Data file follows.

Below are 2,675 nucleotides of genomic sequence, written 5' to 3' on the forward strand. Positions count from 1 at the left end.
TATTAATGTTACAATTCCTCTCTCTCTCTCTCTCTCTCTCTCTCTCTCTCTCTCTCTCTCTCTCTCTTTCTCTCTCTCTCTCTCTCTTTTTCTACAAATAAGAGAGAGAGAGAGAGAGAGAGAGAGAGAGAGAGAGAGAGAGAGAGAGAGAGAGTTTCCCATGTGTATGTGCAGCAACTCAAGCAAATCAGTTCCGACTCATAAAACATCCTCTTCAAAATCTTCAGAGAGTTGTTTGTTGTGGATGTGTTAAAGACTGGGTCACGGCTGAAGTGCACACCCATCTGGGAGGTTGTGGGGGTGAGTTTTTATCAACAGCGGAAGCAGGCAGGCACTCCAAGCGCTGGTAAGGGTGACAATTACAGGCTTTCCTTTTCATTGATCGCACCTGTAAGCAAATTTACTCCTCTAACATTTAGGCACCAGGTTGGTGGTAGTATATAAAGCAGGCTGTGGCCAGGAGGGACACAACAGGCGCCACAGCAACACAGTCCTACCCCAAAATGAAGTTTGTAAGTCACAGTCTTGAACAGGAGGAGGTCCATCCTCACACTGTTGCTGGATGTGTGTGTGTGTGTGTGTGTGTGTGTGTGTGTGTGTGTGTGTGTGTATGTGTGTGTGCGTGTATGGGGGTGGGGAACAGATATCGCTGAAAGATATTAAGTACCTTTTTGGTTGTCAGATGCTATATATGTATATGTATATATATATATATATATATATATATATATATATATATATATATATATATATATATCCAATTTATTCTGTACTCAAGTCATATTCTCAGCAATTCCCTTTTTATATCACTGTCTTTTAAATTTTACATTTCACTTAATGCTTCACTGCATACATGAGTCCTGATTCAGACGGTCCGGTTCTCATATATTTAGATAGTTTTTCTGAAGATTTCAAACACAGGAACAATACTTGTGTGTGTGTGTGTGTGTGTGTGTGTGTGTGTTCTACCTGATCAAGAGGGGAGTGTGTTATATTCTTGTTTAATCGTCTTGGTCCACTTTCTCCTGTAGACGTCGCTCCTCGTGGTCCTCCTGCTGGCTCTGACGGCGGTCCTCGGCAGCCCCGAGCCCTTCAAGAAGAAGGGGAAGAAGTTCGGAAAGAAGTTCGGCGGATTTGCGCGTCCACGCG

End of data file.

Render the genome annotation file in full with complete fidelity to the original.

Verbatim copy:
Below are 2,675 nucleotides of genomic sequence, written 5' to 3' on the forward strand. Positions count from 1 at the left end.
TATTAATGTTACAATTCCTCTCTCTCTCTCTCTCTCTCTCTCTCTCTCTCTCTCTCTCTCTCTCTCTTTCTCTCTCTCTCTCTCTCTTTTTCTACAAATAAGAGAGAGAGAGAGAGAGAGAGAGAGAGAGAGAGAGAGAGAGAGAGAGAGAGAGTTTCCCATGTGTATGTGCAGCAACTCAAGCAAATCAGTTCCGACTCATAAAACATCCTCTTCAAAATCTTCAGAGAGTTGTTTGTTGTGGATGTGTTAAAGACTGGGTCACGGCTGAAGTGCACACCCATCTGGGAGGTTGTGGGGGTGAGTTTTTATCAACAGCGGAAGCAGGCAGGCACTCCAAGCGCTGGTAAGGGTGACAATTACAGGCTTTCCTTTTCATTGATCGCACCTGTAAGCAAATTTACTCCTCTAACATTTAGGCACCAGGTTGGTGGTAGTATATAAAGCAGGCTGTGGCCAGGAGGGACACAACAGGCGCCACAGCAACACAGTCCTACCCCAAAATGAAGTTTGTAAGTCACAGTCTTGAACAGGAGGAGGTCCATCCTCACACTGTTGCTGGATGTGTGTGTGTGTGTGTGTGTGTGTGTGTGTGTGTGTGTGTGTGTGTATGTGTGTGTGCGTGTATGGGGGTGGGGAACAGATATCGCTGAAAGATATTAAGTACCTTTTTGGTTGTCAGATGCTATATATGTATATGTATATATATATATATATATATATATATATATATATATATATATATATATATATATATCCAATTTATTCTGTACTCAAGTCATATTCTCAGCAATTCCCTTTTTATATCACTGTCTTTTAAATTTTACATTTCACTTAATGCTTCACTGCATACATGAGTCCTGATTCAGACGGTCCGGTTCTCATATATTTAGATAGTTTTTCTGAAGATTTCAAACACAGGAACAATACTTGTGTGTGTGTGTGTGTGTGTGTGTGTGTGTGTTCTACCTGATCAAGAGGGGAGTGTGTTATATTCTTGTTTAATCGTCTTGGTCCACTTTCTCCTGTAGACGTCGCTCCTCGTGGTCCTCCTGCTGGCTCTGACGGCGGTCCTCGGCAGCCCCGAGCCCTTCAAGAAGAAGGGGAAGAAGTTCGGAAAGAAGTTCGGCGGATTTGCGCGTCCACGCG